In their infinite wisdom feminists dismantled all of this. They claimed that women were just as tough and capable as men and anyone who disagreed was an evil misogynist. We were all told to treat women the same as men in order to deconstruct the patriarchy. The argument was that if girls were brought up to take risks and challenge themselves in the way that boys were then we would achieve the dream of the gender neutral, 50/50 society.
Fast forward to the current year and women are demanding that they always feel safe. They want to be protected from even the slightest, transient feeling of discomfort. They want to get rid of workplace banter because it upsets them. They don’t like to be told to take practical measures to protect themselves like men do (martial arts, weightlifting, etc.) they just want men to be more gentle with them.
Anyone would think that there are inalienable differences between men and women and that they are the fairer s*x.

Last edited 3 years ago by David Stanley
Fraser Bailey
Fraser Bailey
3 years ago

‘Drakeford was forced to clarify that Wales was not in fact considering a curfew on men.’
If only he had considered a curfew on his son, who is currently in jail for raping a minor. Still, there is some generational progress. His son has an IQ of 68, considerably higher than that of his father.

Barry Coombes
Barry Coombes
3 years ago
Reply to  Fraser Bailey

Actually, Jonathan Drakeford tortured and raped an adult, he only tried to have sex with children. It makes you wonder about the class of parenting that would produce someone like that, though. He was jailed for “8 years and 8 months” back in 2018, so he’ll be out soon if he’s kept his nose clean.

Fraser Bailey
Fraser Bailey
3 years ago
Reply to  Barry Coombes

Thank you for the correction. Only in modern Britain could someone go to jail for, effectively, a mere four years for torture and rape.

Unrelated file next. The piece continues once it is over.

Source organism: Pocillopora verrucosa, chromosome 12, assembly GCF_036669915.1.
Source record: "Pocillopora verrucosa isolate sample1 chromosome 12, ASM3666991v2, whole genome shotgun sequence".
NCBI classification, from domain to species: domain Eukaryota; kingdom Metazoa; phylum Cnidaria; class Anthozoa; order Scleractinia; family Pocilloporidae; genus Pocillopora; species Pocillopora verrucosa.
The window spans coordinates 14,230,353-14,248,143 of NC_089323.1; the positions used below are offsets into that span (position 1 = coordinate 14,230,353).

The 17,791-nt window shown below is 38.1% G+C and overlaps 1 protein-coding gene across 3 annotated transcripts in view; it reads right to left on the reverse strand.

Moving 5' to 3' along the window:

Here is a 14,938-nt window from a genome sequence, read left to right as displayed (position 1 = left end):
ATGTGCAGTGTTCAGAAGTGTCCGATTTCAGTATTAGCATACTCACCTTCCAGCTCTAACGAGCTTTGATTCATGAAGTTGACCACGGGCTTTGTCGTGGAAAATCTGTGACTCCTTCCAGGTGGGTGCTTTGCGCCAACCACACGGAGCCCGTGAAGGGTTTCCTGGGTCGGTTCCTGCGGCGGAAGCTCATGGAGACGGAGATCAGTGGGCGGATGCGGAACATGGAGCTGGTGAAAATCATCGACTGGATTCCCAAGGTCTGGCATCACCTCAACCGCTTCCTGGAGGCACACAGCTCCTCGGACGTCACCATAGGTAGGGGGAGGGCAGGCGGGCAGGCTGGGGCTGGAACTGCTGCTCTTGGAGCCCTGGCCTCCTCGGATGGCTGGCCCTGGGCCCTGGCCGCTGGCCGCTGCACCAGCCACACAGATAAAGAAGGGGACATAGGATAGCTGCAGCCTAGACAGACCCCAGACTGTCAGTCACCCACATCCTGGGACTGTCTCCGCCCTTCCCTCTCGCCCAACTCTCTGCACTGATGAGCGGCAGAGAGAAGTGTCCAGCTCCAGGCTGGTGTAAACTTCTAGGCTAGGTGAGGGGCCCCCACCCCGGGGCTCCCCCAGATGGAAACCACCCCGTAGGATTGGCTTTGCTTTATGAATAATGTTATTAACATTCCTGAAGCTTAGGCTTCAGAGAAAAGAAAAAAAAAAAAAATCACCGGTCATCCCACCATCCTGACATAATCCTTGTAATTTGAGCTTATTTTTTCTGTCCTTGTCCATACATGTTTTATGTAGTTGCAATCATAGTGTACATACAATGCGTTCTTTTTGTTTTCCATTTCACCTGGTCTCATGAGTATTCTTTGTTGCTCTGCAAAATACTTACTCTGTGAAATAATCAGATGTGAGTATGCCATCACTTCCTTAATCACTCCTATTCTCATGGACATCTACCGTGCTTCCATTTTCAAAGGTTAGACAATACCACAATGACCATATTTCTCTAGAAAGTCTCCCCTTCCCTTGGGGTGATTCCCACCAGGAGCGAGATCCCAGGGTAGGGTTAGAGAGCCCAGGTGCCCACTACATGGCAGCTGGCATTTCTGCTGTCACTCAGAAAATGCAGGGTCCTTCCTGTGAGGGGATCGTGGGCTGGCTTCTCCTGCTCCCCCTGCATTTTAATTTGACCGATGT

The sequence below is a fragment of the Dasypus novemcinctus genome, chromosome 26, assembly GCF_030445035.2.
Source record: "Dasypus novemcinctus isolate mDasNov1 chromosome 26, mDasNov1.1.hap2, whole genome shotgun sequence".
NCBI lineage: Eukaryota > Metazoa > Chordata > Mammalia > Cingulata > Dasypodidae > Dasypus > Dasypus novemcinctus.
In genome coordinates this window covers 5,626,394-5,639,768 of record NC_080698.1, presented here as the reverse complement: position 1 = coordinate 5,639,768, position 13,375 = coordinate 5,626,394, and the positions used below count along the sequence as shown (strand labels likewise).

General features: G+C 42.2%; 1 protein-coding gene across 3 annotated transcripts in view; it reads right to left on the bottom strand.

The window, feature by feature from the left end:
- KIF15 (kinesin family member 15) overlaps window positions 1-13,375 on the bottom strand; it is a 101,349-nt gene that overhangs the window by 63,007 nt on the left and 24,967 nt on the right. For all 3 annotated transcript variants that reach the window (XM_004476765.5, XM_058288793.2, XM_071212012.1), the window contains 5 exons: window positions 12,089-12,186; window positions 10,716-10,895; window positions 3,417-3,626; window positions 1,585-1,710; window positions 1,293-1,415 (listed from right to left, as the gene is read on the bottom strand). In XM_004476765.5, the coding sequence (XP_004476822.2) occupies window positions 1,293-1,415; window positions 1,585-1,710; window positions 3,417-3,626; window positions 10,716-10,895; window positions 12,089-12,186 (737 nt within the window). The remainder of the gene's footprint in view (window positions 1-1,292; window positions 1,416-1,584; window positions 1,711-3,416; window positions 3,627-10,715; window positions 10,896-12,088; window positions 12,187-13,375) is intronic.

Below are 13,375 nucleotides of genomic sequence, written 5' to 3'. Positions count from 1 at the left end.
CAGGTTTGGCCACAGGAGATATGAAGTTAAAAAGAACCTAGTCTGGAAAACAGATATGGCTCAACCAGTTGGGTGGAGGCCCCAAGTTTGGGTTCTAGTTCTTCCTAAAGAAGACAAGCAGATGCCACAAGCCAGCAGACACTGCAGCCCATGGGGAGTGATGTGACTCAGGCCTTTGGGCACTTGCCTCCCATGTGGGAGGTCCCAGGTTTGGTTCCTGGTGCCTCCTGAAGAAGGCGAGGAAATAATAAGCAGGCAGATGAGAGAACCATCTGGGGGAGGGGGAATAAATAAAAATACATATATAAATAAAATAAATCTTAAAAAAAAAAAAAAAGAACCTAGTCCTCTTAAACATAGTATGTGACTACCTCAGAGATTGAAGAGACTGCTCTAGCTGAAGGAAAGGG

Last edited 3 years ago by Fraser Bailey
Charles Stanhope
Charles Stanhope
3 years ago
Reply to  Barry Coombes

He should have been hanged, because as the saying goes, “he is of no use to man or beast’

Leanne B
Leanne B
3 years ago

Because the vigil was hijacked by ACAB and trans activists. The sooner the press stops playing the “women at a vigil” narrative the better

google
google
3 years ago
Reply to  Leanne B

I can’t imagine why it should be so, but it is never mentioned in the news that these things are always targetted by activists. Which is why it keeps on happening.

David Morley
David Morley
3 years ago

Last week, in response to Sarah Everard’s murder, Green Party peer Baroness Jones of Moulscoomb called for men to be subjected to a curfew after 6pm. Baroness Jones argued that this would “make women a lot safer” and reduce “discrimination of all kinds”. 

To illustrate just how absurd this is:
if I were to raise a pole as high as the highest mountain in England to represent the total female population of the U.K. – the number of women murdered on the streets in a year would be represented by a mark just under 1mm up from the bottom of that pole. Barely visible unless you got up really close.
I realise large numbers and tiny fractions are hard to visualise. I hope this helps.
The same is true, of course, of offenders.

michael stanwick
michael stanwick
3 years ago
Reply to  David Morley
David Morley
David Morley
3 years ago

Have already done so. Instead of calming a tendency to overestimate risk though, too many have an interest in stirring it up.

Annette Kralendijk
Annette Kralendijk
3 years ago
Reply to  David Morley

Some women just really really don’t like men.

Alex Lekas
Alex Lekas
3 years ago

Both the death of George Floyd and that of Sarah Everard have triggered such inchoate responses. Both events were, of course, deplorable. They both implicated police officers 
Conflating those two incidents is quite a mental stretch. We can argue that neither person should have died, but otherwise, this is comparing apples to fire hydrants.

Chris Sirb
Chris Sirb
3 years ago
Reply to  Alex Lekas

Floyd was a toxic man who attacked at gunpoint a pregnant woman. But cognitive dissonance among the PC culture is rampant. After all, they are dismantling “logocentrism.”

Andrew Roman
Andrew Roman
3 years ago

Most of the recent protests are not about women’s safety. George Floyd wasn’t a woman. Extinction Rebellion isn’t about sex or gender. Nor are Greta Thunberg’s protests about “your house on fire.”
The protest is not the means to any discernible end, the protest is the end in itself. To protest against injustice is a public expression of your virtuous concern for justice. But it is also much more. It is emotionally uplifting.